The interaction between the equation type and the age class was statistically significant in the three categories of mGFR. Whatever the mGFR category, the mean eGFR/mGFR ratio with the CKD-EPI equation was high in children and adolescents (<18 y) (1.54 [95% CI 1.51; 1.56]). In the mGFR category 60–89 ml/min/1.73 m2, the mean eGFR/mGFR ratios with the Schwartz equation were closer to 1 than the mean eGFR/mGFR ratios with the CKD-EPI equation for participants of all ages (1.02 [95% CI 1.01; 1.03] versus 1.15 [95% CI 1.13; 1.16], respectively, p < 0.001, t-test) (Table 3).
Equation Precision and Accuracy
In children and adolescents (<18 y), the Schwartz equation performed better than the CKD-EPI equation regarding precision (IQR: 0.23 [95% CI 0.21; 0.24] versus 0.33 [95% CI 0.31; 0.34]) and accuracy (P10: 46.7 [95% CI 44.0; 49.6] versus 8.4 [95% CI 6.0;10.0]; P30: 86.4 [95% CI 88.6; 90.4] versus 29.4 [95% CI 26.8; 32.0]) (Tables 4 and 5; Figs 2 and 3). In addition, the Schwartz equation was slightly better than the CKD-EPI equation in young adults (18–40 y) regarding precision (IQR: 0.26 [95% CI 0.25; 0.27] versus 0.27 [95% CI 0.26; 0.28]) and P30 accuracy (86.5 [95% CI 85.0; 87.8] versus 81.0 [95% CI 79.5; 82.6]) (Tables 4 and 5; Figs 2 and 3).
For individuals aged 41–64 y, the CKD-EPI equation performed better than the Schwartz equation regarding precision and P10 accuracy (IQR: 0.30 [95% CI 0.29; 0.31] versus 0.34 [95% CI 0.32; 0.35]; P10: 38.5 [95% CI 37.1; 39.8] versus 34.1 [95% CI 32.8; 35.5]; though P30 accuracies were close: 80.0 [95% CI 79.0; 81.1] versus 78.7 [95% CI 77.6; 79.8]). In patients aged 65 y and older, the CKD-EPI equation performed notably better than the Schwartz equation regarding precision and accuracy (IQR: 0.33 [95% CI 0.31; 0.34] versus 0.40 [95% CI 0.38; 0.41]; P10: 36.7 [95% CI 34.5; 38.9] versus 30.3 [95% CI 28.2; 33.4]; P30: 77.6 [95% CI 75.7; 79.5] versus 67.5 [95% CI 65.4; 69.7]) (Tables 4 and 5; Figs 2 and 3).
Equation Performance According to mGFR Category
At mGFR < 60 ml/min/1.73 m2, the Schwartz equation performed better than the CKD-EPI equation in the age class 18–40 y (in patients with mGFR < 60 ml/min/1.73 m2, IQR: 0.32 [95% CI 0.28; 0.33] versus 0.40 [95% CI 0.36; 0.44]; P10: 35.0 [95% CI 31.0; 39.1] versus 25.4 [95% CI 21.7; 29.1]; P30: 81.4 [95% CI 78.1; 84.7] versus 63.8 [95% CI 59.7; 68.0]). In contrast, in the adult (≥18 y) population with mGFR ≥ 90 ml/min/1.73 m2, the CKD-EPI equation was more accurate than the Schwartz equation (IQR: 0.20 [95% CI 0.20; 0.22] versus 0.22 [95% CI 0.21; 0.24]; P10: 51.4 [95% CI 49.3; 53.4] versus 32.3 [95% CI 30.1; 34.6]; P30: 95.1 [95% CI 94.2; 96.0] versus 86.3 [95% CI 84.8; 87.7]). Finally, in adults ≥65 y of age, the CKD-EPI equation performed better than the Schwartz equation whatever the mGFR category.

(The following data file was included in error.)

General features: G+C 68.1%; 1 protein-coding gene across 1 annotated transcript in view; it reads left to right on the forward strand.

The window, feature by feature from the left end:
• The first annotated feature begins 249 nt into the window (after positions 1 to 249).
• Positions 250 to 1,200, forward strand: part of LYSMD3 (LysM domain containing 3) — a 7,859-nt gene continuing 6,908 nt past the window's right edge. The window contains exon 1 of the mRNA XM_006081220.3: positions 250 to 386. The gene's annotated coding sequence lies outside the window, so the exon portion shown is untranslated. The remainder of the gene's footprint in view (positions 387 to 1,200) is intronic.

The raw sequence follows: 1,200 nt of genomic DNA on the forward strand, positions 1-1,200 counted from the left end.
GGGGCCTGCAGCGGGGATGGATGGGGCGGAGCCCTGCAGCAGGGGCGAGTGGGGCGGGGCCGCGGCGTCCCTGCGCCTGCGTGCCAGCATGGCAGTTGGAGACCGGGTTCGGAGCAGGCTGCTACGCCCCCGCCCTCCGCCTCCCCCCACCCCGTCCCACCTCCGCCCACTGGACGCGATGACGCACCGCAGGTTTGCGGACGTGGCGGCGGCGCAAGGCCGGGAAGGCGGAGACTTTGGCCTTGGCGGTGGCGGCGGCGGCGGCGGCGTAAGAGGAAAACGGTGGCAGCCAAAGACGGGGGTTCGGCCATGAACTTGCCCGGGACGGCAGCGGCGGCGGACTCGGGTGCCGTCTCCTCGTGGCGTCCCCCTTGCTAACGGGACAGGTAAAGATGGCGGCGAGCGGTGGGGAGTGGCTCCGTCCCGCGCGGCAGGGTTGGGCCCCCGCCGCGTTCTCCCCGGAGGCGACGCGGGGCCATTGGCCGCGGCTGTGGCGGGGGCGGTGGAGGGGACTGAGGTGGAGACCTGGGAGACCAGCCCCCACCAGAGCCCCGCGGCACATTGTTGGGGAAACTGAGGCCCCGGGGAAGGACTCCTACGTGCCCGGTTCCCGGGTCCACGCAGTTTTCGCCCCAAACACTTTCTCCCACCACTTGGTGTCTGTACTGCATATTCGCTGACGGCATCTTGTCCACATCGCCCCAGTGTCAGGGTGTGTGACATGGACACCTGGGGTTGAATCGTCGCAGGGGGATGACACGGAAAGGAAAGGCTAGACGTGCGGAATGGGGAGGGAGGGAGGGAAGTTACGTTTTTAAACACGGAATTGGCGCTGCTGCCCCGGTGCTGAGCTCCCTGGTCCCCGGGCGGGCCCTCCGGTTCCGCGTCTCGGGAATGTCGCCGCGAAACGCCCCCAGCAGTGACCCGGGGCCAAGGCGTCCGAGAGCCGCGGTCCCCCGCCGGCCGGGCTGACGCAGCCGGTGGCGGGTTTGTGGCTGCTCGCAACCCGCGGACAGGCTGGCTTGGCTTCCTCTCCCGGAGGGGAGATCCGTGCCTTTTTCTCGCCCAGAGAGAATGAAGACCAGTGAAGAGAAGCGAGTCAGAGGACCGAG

This study compared CKD-EPI and Schwartz equation estimations of the GFR in 10,610 participants referred to a single university hospital. In this cohort, the Schwartz equation was more reliable and accurate in children and adolescents (2–17 y) and in young adults (18–40 y) with mild to moderate kidney impairment. These results may help in determining a cutoff age for switching from a pediatric to an adult equation. Up to now, the CKD-EPI equation, recommended in adults, has assumed that GFR decline starts at the age of 18 y, which may not be accurate.
GFR is currently considered the best indicator of kidney function. Direct GFR measurement being complex, PCr-based estimating equations have been proposed. KDIGO recommends using the Schwartz equation in children and the CKD-EPI equation in adults [2,4]. Developed in children and young to middle-aged adults, respectively, these equations are mathematically different and thus suffer from a lack of continuity over age, especially at the transition from childhood to adulthood. There is therefore confusion over the age at which a physician may or should switch from a pediatric to an adult eGFR equation. The present analysis compared the eGFR values given by the two equations in a large cross-sectional sample of participants who underwent clearance measurements. It investigated measurement bias across a wide range of eGFR values in successive age classes and three categories of mGFR level, which may help resolve the current confusion.
Numerous studies have demonstrated the validity of GFR-predicting equations in middle-aged adults and in children [2,4,7–11,13], but few have specifically searched for the most reliable equation in young adults (18–40 y); there is currently no consensus regarding the use of these equations in this population [11,12,14]. Additionally, a few studies have searched for a specific equation that could replace the pediatric equation in young adults [11–13].